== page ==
What are the Plural Forms of Roof and Hoof?

Plurals can be tricky in any language, including English. Two words that often raise questions about their respective plurals are roof and hoof. Many people wonder whether these words follow typical pluralization rules or opt for the less conventional ones.

Ruling the Roof

The word *roof* has been the subject of much debate when it comes to its plural form. It can, at times, seem as though the language is trying to throw us off the correct spelling track. Both “roofs” and “rooves” have been used historically.

However, the norm in modern English is to use roofs as the plural of *roof*. Despite that, ‘rooves’ still surfaces in some texts, particularly older ones or those adhering to archaic language use. Yet, in today’s English, whether American, British, or otherwise, ‘roofs’ is the accepted plural form.

While ‘roof’ inherently follows the typical English pluralization pattern whereby an ‘f’ changes to ‘ves’ to form plurals, remember that ‘roof’ is an exception to this rule, and so are some words that simply add an ‘s’ to form the plural, like chief and cliff. It’s always a good idea to double-check such words as they can prove to be exceptions to rules you may think you’ve got down pat!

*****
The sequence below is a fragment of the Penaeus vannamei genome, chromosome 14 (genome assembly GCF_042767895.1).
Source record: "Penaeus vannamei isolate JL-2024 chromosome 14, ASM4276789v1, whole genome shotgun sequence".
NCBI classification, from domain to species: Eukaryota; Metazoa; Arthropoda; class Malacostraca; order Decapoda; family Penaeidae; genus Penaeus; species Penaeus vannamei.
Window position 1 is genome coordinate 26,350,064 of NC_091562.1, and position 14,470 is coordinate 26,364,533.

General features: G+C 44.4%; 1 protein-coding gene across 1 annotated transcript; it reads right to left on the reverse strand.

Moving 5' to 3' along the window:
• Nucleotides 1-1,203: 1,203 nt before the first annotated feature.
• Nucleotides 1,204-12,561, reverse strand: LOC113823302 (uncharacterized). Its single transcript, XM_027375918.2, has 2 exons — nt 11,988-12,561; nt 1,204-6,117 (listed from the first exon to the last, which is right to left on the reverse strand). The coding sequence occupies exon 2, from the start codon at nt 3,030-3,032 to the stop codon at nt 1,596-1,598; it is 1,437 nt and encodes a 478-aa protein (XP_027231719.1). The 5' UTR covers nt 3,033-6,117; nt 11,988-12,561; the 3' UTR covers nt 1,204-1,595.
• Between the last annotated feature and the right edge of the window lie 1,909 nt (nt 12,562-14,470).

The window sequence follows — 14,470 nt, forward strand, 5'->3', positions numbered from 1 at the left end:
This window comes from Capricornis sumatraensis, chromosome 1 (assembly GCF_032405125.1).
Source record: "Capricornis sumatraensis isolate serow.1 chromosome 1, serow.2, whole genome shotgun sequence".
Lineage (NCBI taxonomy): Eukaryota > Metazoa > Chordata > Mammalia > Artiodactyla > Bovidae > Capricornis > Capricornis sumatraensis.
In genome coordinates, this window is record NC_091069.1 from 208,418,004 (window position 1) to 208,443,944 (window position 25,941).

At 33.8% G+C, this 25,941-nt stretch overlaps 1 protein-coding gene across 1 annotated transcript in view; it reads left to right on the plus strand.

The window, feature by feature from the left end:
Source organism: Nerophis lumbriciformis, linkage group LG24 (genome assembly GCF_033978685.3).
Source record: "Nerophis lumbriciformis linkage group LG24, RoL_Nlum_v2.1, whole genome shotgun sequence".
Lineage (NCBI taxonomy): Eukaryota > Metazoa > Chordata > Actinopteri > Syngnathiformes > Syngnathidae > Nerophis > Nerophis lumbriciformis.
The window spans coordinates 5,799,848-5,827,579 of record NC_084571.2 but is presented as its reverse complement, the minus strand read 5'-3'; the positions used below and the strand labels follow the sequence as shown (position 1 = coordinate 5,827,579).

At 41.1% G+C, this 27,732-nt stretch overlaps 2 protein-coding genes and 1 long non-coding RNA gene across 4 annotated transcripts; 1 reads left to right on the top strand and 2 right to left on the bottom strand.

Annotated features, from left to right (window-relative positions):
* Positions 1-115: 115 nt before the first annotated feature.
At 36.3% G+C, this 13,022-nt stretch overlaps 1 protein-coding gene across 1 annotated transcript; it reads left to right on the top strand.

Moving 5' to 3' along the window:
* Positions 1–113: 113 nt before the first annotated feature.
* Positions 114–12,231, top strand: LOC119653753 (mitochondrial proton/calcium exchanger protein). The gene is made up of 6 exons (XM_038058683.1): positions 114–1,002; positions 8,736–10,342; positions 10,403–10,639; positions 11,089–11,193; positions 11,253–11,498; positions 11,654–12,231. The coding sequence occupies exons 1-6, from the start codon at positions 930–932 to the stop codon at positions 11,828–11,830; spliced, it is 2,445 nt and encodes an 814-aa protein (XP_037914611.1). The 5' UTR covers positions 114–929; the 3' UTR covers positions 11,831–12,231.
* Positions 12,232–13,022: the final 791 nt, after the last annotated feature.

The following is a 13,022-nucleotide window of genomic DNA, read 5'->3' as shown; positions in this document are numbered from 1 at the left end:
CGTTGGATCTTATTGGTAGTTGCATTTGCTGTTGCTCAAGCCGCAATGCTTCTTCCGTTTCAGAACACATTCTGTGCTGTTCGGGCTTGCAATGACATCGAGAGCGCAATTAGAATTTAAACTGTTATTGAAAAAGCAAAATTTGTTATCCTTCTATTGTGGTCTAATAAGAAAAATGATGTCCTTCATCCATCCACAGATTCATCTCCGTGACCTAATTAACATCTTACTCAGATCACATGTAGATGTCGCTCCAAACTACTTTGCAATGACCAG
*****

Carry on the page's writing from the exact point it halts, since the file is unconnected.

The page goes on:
Books and apple

A Hoof, Hoofs or Hooves?

When it comes to hoof, the plurality situation gets slightly more intricate. English has a way of keeping us on our toes, or should I say hooves!

Both “hoofs” and “hooves” are appropriate plural forms for *hoof*. Interestingly, “hoofs” was the dominant plural form for a long time until about the mid-20th century when “hooves” galloped ahead in usage. Since then, ‘hooves’ has established itself as the more commonly used plural form, outpacing ‘hoofs’ almost three-fold.

Similar to ‘roof’, ‘hoof’ comes under the list of words that could potentially follow an irregular pluralization pattern – a feature found in many, arguably confusing, English words.


Understanding the plural forms of roof and hoof can be less of a challenge when you know the preferred modern usage. Remember, “roofs” and “hooves” are your go-to plurals for these words. And even though “rooves” and “hoofs” may appear from time to time, they are generally regarded as less common, and some might even say outdated.

As you immerse yourself in the English language, you’ll uncover more such exceptions and surprising rules that keep English unique, given its history and evolution. And remember, when in doubt, there’s no shame in looking it up! Happy writing everyone!

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